How to handle difficult questions
The easy part of dealing with the media is fashioning the shape, parameters and language of your message. The tough bit is doing all of this on the hoof with no time to extrapolate the consequences of any potential response you might make while simultaneously embedding your preconceived position into the answer.
It’s called the Cartesian conundrum and is summed up through a quartet of questions which go like this: what would happen if I did say that? What would happen if I didn’t say it? What wouldn’t happen if I did say it? What wouldn’t happen if I didn’t say it?
The formidable political interviewer Andrew Neil once reacted incredulously to a minister’s attempt to defend a premium phone line for impoverished claimants seeking information about the new Universal Credit system. What exactly were claimants paying for? ‘Will you speak to the work and pensions secretary about this?’ probed Neil. ‘I speak to him all the time…’ mumbled the minister unconvincingly. ‘I’m not asking you that!’ said Neil, destroying her believability in one fell swoop. We knew she’d been rumbled – caught with her metaphorical trousers down: she had no convincing response to an utterly logical question.
There’s a lesson here for any corporate spokesperson stuck on the horns of the same dilemma: you may well have to mitigate on behalf of your organisation for an unfortunate or accidental mishap, but don’t make it worse by ignoring the most obvious aspect of the story.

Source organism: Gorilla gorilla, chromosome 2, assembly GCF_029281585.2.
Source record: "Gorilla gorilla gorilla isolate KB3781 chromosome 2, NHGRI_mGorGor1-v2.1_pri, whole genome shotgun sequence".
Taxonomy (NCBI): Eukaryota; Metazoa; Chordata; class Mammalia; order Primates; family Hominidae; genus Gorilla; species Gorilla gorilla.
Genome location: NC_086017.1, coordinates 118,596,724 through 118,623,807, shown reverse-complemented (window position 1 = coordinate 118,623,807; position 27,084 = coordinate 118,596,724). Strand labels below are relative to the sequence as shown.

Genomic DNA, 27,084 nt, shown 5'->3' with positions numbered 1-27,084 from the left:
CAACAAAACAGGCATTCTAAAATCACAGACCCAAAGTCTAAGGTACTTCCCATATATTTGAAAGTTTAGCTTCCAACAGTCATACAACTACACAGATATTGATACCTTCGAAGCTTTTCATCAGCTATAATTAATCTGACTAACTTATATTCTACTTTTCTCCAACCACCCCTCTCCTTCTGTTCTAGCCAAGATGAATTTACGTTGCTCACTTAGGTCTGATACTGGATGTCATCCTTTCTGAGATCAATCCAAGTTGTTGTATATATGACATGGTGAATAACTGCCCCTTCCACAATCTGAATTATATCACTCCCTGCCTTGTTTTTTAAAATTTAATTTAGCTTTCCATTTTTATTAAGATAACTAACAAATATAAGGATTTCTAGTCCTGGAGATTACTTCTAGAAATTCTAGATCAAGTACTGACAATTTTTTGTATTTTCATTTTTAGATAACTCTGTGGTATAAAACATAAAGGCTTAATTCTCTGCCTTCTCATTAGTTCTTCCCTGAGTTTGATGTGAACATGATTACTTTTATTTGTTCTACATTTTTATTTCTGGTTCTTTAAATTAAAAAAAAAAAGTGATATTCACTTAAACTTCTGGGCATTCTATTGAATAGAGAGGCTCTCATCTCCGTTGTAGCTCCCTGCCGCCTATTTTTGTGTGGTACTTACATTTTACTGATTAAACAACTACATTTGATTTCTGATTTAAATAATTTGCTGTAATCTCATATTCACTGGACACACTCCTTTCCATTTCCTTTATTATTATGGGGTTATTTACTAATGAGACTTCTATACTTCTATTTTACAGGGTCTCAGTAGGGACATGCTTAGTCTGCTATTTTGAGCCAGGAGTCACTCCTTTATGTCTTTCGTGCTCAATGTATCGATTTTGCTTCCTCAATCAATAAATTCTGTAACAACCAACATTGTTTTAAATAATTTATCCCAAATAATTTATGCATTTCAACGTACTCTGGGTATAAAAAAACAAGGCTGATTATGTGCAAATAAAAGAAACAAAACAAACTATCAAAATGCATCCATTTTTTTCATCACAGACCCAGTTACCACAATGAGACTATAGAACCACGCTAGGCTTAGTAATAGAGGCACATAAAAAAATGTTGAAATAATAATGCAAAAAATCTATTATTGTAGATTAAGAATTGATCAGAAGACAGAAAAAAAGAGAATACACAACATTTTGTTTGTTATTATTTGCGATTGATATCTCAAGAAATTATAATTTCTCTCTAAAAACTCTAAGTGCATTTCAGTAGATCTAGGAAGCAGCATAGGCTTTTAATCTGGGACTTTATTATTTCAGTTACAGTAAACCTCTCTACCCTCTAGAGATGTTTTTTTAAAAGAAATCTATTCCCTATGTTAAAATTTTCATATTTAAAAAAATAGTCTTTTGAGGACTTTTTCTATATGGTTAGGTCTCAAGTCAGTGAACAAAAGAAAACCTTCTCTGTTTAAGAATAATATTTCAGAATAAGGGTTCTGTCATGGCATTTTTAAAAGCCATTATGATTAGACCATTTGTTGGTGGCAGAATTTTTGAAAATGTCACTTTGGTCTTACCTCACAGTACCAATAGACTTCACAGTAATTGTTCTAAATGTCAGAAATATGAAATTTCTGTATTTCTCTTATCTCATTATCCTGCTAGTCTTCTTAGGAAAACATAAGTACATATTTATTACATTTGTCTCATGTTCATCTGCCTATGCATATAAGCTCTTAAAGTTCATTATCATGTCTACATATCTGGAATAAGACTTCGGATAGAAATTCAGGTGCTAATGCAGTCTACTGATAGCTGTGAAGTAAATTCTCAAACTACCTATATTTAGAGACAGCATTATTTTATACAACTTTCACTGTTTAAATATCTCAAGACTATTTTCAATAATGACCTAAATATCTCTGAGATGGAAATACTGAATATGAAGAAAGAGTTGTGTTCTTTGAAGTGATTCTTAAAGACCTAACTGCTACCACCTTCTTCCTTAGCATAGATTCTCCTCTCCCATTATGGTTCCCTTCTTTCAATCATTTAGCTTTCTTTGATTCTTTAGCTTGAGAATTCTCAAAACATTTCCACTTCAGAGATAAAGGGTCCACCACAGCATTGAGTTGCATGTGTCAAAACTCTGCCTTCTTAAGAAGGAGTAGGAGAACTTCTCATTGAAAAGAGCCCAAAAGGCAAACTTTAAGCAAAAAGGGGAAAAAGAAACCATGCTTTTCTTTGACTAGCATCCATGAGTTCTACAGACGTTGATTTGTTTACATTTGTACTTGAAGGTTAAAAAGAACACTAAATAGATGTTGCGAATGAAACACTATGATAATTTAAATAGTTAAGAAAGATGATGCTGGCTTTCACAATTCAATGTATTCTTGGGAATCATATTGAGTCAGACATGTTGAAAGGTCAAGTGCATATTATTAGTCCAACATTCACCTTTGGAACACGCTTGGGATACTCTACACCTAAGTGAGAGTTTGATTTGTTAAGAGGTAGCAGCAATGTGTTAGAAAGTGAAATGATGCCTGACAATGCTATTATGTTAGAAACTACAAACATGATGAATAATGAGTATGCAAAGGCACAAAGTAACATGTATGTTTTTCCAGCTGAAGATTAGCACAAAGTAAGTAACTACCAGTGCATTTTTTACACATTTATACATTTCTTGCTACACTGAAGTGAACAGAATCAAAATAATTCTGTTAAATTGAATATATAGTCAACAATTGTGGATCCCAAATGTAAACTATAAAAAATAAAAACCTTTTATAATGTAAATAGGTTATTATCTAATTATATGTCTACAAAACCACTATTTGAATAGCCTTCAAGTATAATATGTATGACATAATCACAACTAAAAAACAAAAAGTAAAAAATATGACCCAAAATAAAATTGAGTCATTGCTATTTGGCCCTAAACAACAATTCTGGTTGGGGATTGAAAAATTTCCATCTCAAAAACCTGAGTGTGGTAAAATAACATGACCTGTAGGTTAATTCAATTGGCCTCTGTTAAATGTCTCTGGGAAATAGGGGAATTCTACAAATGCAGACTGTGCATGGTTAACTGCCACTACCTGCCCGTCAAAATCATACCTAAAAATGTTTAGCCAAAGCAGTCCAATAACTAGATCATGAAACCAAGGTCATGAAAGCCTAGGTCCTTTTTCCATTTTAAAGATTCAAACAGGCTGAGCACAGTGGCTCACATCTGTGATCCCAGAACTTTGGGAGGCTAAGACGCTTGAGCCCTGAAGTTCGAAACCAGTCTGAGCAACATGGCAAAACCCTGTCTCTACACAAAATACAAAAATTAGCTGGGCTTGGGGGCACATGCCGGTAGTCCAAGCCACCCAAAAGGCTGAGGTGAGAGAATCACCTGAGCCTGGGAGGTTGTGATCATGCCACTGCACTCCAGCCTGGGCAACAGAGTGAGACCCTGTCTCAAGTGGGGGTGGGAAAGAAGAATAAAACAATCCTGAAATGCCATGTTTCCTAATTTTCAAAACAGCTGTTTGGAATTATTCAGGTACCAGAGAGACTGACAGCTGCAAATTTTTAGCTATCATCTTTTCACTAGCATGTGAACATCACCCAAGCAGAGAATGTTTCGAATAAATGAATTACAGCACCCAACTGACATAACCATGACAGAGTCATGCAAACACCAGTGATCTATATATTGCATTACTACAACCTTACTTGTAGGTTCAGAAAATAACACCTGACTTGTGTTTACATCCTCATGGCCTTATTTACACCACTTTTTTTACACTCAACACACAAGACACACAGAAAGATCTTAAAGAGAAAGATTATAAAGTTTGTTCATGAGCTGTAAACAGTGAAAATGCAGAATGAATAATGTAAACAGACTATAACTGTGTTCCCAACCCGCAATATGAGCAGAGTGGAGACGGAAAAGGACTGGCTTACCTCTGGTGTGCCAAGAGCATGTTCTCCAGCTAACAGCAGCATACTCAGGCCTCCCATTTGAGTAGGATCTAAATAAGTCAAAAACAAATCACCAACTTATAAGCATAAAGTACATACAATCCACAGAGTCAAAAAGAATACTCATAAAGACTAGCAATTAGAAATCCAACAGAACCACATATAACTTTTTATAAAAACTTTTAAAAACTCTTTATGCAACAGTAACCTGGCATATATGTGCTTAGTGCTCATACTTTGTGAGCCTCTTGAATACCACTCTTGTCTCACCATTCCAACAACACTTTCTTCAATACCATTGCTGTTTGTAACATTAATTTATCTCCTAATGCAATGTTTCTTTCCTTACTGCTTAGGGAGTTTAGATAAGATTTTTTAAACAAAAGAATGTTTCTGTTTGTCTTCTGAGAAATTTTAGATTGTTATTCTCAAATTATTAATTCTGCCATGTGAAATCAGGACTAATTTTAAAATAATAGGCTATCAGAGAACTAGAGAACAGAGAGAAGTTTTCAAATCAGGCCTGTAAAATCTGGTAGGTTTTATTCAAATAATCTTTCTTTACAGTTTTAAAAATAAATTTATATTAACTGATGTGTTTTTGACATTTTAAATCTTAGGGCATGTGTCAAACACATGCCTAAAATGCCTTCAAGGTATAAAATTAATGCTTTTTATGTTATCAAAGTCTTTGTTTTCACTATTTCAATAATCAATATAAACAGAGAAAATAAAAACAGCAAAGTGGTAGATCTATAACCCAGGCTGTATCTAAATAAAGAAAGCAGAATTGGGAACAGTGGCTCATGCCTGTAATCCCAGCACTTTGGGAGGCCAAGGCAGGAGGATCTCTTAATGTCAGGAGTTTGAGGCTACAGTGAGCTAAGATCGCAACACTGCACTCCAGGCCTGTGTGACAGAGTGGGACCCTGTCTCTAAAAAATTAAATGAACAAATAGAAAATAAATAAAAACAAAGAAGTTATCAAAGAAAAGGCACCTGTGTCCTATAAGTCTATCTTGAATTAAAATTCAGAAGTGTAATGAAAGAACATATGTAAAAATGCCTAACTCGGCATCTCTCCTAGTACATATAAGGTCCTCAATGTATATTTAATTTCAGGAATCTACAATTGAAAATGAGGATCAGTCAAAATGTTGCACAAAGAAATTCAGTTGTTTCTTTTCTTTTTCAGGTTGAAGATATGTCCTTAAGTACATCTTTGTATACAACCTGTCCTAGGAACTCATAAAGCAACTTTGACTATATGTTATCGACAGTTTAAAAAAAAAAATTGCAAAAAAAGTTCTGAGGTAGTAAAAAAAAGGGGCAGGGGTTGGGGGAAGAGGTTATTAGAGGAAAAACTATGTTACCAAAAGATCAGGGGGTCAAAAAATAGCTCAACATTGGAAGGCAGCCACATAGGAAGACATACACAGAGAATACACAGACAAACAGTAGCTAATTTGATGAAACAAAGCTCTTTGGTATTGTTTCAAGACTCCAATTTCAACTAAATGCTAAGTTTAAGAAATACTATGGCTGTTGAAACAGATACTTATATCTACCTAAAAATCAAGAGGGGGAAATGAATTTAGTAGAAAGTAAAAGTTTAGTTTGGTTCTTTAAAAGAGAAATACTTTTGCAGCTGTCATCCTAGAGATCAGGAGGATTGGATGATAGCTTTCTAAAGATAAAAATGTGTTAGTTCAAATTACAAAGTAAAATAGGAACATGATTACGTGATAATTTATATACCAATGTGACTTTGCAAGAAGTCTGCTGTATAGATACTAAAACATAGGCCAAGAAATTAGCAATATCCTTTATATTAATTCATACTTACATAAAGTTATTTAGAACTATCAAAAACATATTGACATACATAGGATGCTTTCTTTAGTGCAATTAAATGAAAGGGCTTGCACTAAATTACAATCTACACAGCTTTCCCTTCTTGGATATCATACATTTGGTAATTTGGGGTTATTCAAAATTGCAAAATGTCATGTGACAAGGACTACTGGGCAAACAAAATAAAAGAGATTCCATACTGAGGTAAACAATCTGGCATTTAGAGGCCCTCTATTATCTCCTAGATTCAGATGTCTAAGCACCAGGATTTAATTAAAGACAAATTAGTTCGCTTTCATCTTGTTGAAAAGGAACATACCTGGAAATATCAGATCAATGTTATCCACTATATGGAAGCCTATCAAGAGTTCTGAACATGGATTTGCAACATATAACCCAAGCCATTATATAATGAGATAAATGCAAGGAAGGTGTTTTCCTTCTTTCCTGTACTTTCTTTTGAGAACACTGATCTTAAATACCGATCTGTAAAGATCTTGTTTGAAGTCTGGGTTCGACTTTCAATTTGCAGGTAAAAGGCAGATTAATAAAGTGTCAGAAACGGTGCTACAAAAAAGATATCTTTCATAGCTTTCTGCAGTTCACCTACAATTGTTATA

At the end of the day, this is about showing some humanity and demonstrating that you can be reasonable. And we’re not talking about specific messaging or landing a key theme, this is so much subtler than that – this is about your character, this is heart not head. This is putting yourself into the minds of those receiving not just the words you are saying, but crucially what it might actually look like to them. Does what I am saying sound convincing? Or if I was interviewing me would I think, ‘well that’s a pile of old junk’? It’s not a difficult distinction to make. With some simple foresight and a consideration of the Cartesian quartet, things will improve if you find yourself in a similar situation.